Samsung Saw Death of Steve Jobs as Best Time to Attack iPhone

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Steve Jobs’ death after the launch of the iPhone 4S on October 5, 2011, launched an avalanche of reports and headlines across the globe. This unfortunate event, however, has had and “unintended benefit for Apple” and for its major rival, Samsung, and represented its “best opportunity to attack the iPhone”, at least from a marketing perspective, highly confidential documents obtained by AppleInsider reveal.

The documents are emails penned by Michael Pennington, then Samsung’s vice president of sales operations and head of national sales for its STA. While the tech world was shocked by Steve Jobs’ death, Samsung’s marketing machinery identified its rival’s weak point and suggested that this would be the best time to attack and succeed.

“Unfortunately,” Pennington then wrote, “Steve Job’s [sic] passing has led to a huge wave of press coverage of Apple’s and iPhone’s ‘superiority,’ all created by the, ‘passionate, tireless, perfectionist…’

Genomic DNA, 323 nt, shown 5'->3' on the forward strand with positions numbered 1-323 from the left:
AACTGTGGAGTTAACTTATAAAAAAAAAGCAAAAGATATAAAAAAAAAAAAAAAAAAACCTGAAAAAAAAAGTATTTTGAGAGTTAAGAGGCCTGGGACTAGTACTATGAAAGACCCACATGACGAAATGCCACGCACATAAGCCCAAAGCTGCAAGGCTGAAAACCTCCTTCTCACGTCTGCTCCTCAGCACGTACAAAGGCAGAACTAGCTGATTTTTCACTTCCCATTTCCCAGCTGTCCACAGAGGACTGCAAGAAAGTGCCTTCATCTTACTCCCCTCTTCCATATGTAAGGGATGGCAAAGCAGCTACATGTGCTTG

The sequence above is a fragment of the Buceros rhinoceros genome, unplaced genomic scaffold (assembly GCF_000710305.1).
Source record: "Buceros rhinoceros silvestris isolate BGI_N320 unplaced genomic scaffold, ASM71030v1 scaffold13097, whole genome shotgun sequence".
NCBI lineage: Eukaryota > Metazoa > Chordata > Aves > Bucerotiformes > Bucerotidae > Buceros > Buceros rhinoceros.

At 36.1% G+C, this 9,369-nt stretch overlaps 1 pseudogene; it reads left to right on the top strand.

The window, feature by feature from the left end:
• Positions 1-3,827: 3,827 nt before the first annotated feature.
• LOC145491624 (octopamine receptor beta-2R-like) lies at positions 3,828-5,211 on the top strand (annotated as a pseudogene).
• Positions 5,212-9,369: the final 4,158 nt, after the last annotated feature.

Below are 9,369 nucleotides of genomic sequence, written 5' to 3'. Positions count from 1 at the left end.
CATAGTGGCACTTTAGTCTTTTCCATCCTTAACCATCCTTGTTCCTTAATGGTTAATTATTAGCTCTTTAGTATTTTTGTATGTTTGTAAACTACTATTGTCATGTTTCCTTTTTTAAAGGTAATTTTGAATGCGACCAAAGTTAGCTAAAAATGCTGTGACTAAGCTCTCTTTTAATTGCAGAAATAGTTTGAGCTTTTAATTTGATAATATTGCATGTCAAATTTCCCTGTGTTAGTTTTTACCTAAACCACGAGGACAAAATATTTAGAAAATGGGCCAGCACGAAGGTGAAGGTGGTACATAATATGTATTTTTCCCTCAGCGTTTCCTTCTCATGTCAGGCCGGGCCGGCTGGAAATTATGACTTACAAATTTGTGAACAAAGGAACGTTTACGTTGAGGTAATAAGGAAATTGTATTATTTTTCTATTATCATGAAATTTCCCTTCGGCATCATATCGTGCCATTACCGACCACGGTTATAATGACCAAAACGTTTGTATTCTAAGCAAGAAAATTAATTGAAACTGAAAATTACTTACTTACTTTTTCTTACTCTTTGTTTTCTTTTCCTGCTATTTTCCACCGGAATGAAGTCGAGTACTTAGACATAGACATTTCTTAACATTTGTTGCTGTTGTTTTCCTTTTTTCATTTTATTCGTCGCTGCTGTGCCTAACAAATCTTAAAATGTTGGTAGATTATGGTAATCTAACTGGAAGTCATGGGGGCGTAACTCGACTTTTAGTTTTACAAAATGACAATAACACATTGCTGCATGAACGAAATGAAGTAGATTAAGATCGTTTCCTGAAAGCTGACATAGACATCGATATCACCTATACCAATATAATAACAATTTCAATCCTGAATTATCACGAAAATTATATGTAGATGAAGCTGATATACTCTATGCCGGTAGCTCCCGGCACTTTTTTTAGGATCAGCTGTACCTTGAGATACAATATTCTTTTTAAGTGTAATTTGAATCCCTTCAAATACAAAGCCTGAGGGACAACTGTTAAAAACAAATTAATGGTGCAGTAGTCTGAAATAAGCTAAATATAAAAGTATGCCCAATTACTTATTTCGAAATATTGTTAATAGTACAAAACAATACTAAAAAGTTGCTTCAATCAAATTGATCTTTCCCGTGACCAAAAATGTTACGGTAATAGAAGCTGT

“The point here is the there is an unintended benefit for Apple, since the external messages by 3rd parties are all highlighting and/or supporting the consumer perception that Apple products are superior, since Jobs’ was such a visionary and perfectionist. What consumer wouldn’t feel great about purchasing a device developed by such a person.”

“Sorry to continue to push this issue, but I have seen this far too long and I know this is our best opportunity to attack iPhone,” Pennington wrote.

As a result, the team executed an elaborate Samsung Galaxy SII marketing campaign that included global reviews, which obviously had one single reason: to increase buzz. Looking back, what we see is that the GSII ranked as fourth-best-selling smartphone in the US, but only after Apple’s iPhone.

The next summer, STA president Dale Sohn warned Samsung’s general manager about the iPhone 5 tsunami. We know the rest: Samsung went the extra mile in terms of ad spending, but what drives their sales is their low- and mid-tier handsets. The company’s high-end device sales couldn’t compete with the iPhone.